Guitarist Kenneth William has been asked so much about White Lung's "new" sound that's he's beginning to wonder if the punk-rock band accidentally created a pop masterpiece with its latest album, Paradise.
"I wouldn't even know how to make a song that is good for radio, so I'm not really sure what people are talking about," says William, whose band plays at The Independent on Monday, Aug. 15. "When I'm listening to pop music, I feel like I'd be the worst record executive in the world. All these songs that are now hit singles, I'd probably throw in the trash before they made it on the radio."
Unlike its previous records, which embraced the Vancouver band's lo-fi roots with punk production, the aural timbre of Paradise is clean and sharp. Album opener "Dead Weight" is a thrash-rock manifesto, full of twisting and rapid staccato guitar licks, and "Kiss Me When I Bleed" has the feel and message of a no-holds-barred punk anthem, but with the brainy, change-of-pace jamming of a math-rock song.
"Below," arguably the centerpiece, is the closest White Lung has ever come to a beautiful song in the vein of The Cure or The Smiths. That track has a resonant, gleaming effect that embraces open spaces in lieu of the claustrophobic, chaotic work that marked White Lung's previous efforts.
Yet, even with the crisper sound, there is something unsettling about Paradise, in particular William's guitar work. His riffs are glassy, spiky creations, but a strange level of distortion leaves them slightly askew. William describes his guitar play on the record as being "clear, but somehow also covered in slime."
That's why he bristles at the suggestion that White Lung has become "more accessible." He notes that the album is still unforgiving in its tempo — due in large part to drummer Anne-Marie Vassilou's precision work behind the kit — and far from radio-friendly.
"I think 'accessible' is relative," William says. "Most of the album is still probably not the type of thing that would get played on rock stations in a lot of cities. That said, we did allow ourselves to branch out a little bit."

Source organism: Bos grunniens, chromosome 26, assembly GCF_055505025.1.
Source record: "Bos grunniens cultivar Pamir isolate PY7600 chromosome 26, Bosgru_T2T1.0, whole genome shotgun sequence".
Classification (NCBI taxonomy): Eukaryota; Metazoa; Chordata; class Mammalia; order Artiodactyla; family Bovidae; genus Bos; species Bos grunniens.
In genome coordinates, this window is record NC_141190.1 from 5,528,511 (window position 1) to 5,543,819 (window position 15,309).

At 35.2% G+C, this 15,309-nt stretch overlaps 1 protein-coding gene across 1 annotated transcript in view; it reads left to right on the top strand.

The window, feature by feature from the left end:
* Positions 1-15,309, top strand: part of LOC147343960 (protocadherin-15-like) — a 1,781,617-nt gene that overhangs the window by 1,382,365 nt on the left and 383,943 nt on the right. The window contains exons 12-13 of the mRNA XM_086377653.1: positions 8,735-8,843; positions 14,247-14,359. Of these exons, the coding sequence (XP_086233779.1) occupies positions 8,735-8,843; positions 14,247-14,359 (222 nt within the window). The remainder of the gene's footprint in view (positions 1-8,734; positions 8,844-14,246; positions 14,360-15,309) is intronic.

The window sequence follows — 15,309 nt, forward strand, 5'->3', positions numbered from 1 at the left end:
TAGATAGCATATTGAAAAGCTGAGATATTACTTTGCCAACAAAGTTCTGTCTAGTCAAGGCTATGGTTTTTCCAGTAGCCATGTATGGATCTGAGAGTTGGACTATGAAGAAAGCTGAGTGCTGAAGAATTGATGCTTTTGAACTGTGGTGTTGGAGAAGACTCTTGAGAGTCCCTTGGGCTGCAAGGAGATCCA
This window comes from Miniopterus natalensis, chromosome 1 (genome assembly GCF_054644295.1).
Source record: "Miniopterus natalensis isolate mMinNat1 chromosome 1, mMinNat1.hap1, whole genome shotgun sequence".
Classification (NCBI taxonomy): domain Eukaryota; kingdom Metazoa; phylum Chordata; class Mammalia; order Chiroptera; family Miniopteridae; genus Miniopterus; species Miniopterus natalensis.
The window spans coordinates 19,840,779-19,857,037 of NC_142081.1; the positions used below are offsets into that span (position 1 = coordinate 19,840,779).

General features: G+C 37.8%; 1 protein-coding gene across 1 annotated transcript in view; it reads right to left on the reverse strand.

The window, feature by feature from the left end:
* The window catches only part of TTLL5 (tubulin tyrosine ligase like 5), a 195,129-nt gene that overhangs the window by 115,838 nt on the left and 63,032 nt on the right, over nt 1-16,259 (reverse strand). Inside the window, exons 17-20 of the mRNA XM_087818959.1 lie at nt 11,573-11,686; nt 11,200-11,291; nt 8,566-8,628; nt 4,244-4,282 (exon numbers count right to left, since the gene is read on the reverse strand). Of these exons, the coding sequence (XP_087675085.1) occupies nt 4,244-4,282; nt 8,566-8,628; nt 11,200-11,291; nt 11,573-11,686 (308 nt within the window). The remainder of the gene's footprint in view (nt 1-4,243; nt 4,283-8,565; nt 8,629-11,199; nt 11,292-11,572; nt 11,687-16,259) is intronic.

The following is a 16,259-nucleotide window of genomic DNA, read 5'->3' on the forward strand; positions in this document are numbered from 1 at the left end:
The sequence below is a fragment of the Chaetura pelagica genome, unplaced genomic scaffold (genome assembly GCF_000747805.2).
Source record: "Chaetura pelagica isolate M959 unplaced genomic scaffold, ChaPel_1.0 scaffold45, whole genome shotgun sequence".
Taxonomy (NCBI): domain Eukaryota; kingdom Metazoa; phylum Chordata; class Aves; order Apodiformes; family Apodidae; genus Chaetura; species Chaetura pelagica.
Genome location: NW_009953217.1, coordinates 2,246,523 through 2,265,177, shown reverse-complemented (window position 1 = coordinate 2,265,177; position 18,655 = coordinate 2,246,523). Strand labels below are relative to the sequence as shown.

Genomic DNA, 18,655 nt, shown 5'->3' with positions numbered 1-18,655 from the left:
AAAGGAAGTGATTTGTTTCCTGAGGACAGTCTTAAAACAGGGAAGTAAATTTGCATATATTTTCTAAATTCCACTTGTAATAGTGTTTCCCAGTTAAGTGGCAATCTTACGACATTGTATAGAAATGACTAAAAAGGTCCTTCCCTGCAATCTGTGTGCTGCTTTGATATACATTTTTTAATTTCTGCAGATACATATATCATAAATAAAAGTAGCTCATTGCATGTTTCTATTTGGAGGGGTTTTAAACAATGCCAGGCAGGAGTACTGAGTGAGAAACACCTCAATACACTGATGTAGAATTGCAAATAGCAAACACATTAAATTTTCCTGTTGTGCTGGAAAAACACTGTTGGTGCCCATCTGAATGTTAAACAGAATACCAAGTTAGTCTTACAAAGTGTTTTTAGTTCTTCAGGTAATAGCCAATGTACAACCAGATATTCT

Throughout the album, singer Mish Barber-Way weaves chilling tales of death, mayhem, and violence inspired by the sonic template laid down by William.
"Mish would listen to my music and then come back with these lyrics about murdering people or something," William says. "I'd always think, 'Man, what have I done?' "
He says the band barely rehearsed the songs on Paradise before committing the final recordings to tape. This lack of practice actually helped the band, because they didn't overthink the process. There was no questioning if the tunes would fit into the White Lung oeuvre.
"In the past, when we were practicing something and it didn't click immediately, we'd just chuck it," Williams says. "I'm sure that would have happened with some of the songs on Paradise, which would have been real unfortunate."
The tweaked musical style has paid obvious dividends, and White Lung has plenty to be happy about. Paradise was recently shortlisted for the Polaris Prize, which is awarded annually to the best album made in Canada, and the punkers have been granted slots at major music festivals like Way Home and Panoram.
"It's pretty cool to be on the same bill as LCD Soundsystem or Sia or Mac DeMarco," Williams says. "It's definitely more fun than playing some hokey, lame, rock festival, which is what we're used to."
White Lung has toured relentlessly in support of the album, a jaunt that recently took them through Cleveland during the Republican National Convention. However, unlike Third Eye Blind's Stephan Jenkins — who got the chance to troll some young conservatives by uttering the now-famous phrase, "Raise your hand if you believe in science" during the band's performance — White Lung didn't get a similar opportunity.
"Our gig was a little outside downtown, so unfortunately we don't have any good tales from the RNC," William says. "Our only takeaway from the convention was that every hotel was sold out for a hundred miles, so we had to drive out of Cleveland right after we played. It's probably a good thing that our experience was uneventful."
White Lung's show at The Independent is the finale of their current tour, and with the promise of a little rest and relaxation on the horizon, William is expecting a very precise performance.
"This show will have the least amount of fuck-ups onstage," says William, whose band will hit the road again later this year in support of Paradise. "Everyone should be in a pretty good mood because we all know we'll be sleeping in our own bed the next night."